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The Keynesian Fool Returns
David Stockman
June 7, 2014
The single most dangerous meme now extant among the Cool-Aid drinkers is that we already had something called the Minsky Moment in 2008--so six years on its still too early for another. Fittingly, CNBC trotted out one of Pimco's retired bond peddlers, Paul McCulley, to explain this, and why it is therefore safe to load up on bonds. That is, bonds which Bill Gross has already bought and which McCulley now invites the mullets to bid higher.

After all, in a world of monetary central planning appearing on bubblevision to egg on the mullets is what bond fund economists do for a living:

"'We don't have to be worried about the Big One. We had the Big One, and you don't have another Big One after you have had the Minsky moment,' he said."

Now lets see. Either the last Big One came crashing into Wall Street on the tail of a comet from deep space--in which case we need to consult the astronomical charts about the timing of the next one--or it was enabled, fueled and cheered on by the denizens of the Eccles Building. If the latter, then it is obvious that they have done nothing differently in the last six years and, in fact, have actually doubled down and then some on Greenspan's housing bubble maneuver.

Indeed, the Fed has pegged interest rates in the money markets at essentially zero for the past 66 months--a condition that has never before happened during the history of modern financial markets. That makes Greenspan's 24 month experiment with 1% money during 2003-2005 pale by comparison. Yet free or nearly free funding to the carry trades always and everywhere has the same effect: it incites massive leveraged speculation in the financial markets as gamblers seek to capture easy profit spreads between zero cost liabilities and "risk assets" which generate a positive yield or appreciation.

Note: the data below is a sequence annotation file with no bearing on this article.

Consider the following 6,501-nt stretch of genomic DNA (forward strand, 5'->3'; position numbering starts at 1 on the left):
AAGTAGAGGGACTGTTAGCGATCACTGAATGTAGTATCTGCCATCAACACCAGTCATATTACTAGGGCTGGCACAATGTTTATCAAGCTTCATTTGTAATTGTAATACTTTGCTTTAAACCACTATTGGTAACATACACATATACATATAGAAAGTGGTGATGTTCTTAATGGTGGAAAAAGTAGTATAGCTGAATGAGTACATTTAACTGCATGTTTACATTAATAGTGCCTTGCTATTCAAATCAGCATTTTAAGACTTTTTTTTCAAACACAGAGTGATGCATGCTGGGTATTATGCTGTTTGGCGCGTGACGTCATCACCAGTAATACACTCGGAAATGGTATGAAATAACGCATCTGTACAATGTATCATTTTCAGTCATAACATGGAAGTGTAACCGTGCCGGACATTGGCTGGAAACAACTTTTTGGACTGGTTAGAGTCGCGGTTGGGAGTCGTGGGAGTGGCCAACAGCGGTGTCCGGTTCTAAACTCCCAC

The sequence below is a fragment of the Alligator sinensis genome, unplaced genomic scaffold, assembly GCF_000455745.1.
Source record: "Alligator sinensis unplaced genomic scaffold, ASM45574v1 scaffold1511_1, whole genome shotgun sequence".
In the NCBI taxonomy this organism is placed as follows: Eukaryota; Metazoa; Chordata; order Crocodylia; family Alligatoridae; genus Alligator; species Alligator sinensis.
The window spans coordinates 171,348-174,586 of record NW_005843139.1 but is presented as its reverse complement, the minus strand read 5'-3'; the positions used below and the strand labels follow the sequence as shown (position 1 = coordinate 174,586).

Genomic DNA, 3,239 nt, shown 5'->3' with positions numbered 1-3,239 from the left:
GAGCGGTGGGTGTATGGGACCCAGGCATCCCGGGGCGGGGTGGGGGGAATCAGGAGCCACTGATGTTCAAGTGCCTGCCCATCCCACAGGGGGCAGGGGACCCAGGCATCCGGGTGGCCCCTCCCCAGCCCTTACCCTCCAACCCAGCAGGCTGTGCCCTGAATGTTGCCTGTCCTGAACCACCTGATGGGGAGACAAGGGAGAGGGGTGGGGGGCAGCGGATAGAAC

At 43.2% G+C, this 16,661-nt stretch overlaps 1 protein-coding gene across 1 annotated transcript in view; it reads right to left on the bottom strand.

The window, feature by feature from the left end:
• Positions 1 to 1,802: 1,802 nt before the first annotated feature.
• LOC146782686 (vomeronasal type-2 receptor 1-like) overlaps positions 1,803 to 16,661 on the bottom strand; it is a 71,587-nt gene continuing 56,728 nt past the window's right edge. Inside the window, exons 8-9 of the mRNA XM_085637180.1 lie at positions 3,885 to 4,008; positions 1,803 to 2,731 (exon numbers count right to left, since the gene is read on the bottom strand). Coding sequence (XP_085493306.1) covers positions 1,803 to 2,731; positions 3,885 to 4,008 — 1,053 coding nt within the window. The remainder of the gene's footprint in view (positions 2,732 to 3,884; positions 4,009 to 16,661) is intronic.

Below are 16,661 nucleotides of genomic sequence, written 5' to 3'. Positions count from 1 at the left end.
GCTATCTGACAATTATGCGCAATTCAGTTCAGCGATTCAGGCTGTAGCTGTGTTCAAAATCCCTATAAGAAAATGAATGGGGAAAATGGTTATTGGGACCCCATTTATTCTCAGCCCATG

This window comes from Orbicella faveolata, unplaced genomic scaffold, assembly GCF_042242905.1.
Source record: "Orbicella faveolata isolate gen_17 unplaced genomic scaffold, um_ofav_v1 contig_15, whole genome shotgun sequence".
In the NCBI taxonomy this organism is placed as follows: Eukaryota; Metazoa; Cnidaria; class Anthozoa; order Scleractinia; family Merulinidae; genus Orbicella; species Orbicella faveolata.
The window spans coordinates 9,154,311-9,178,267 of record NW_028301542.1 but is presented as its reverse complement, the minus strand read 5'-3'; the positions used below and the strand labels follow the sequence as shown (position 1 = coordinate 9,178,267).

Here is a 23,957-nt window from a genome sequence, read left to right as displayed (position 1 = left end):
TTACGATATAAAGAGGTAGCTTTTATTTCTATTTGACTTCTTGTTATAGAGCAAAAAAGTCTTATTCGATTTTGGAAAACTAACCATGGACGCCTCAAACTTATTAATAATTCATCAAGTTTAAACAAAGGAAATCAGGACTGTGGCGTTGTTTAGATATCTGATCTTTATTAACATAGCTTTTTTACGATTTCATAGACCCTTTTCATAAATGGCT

Now deep into year six of a monetary policy that is the mother's milk of financial bubbles, there are warning signs everywhere. Margin debt reached historic peaks a few months ago; momentum driving hysteria of dotcom era intensity afflicted the bio-tech, cloud and social media stocks until they rolled-over recently; the Russell 2000 is trading at 85X reported income–a wobbly metric which has only grown fitfully and episodically among its constituent companies; junk bond issuance is at record levels and cov lite loans and booming CLO issuance–the hallmarks of the 2007-2008 blow-off top--have made an even more virulent reappearance; the LBO kings are busy strip-mining cash from portfolio companies already groaning under the weight of unrepayable debt via the device of "leveraged recaps" –another proven sign of a speculative top; and now the LBO houses are furiously buying and selling among themselves what have become permanent debt-mule companies by scalping cash from buyers who then reload more of the same debt on the sellers.

In short, the financial system is saturated with ticking time bombs waiting for a catalyst. Yet some Keynesian clown who has the audacity to proclaim himself an economist shows up on CNBC to deny these patently obvious realities by reference to an academic theory that is laughable.

We are supposed to believe that a Minsky Moment is rooted deep in the irrational interior of capitalism's "animal spirits." Accordingly, it is not the consequence of central bank policy, but actually the reason we need central banks to come in after the fact with massive liquidity infusions to stabilize the system and "heal" the damage.

Yes, the Minsky Moment is the ultimate ruse of Keynesian central banking; it turns cause and effect upside down. It puts one in mind of the young man who brutally butchered his parents and then threw himself on the mercy of the court on the grounds that he was an orphan!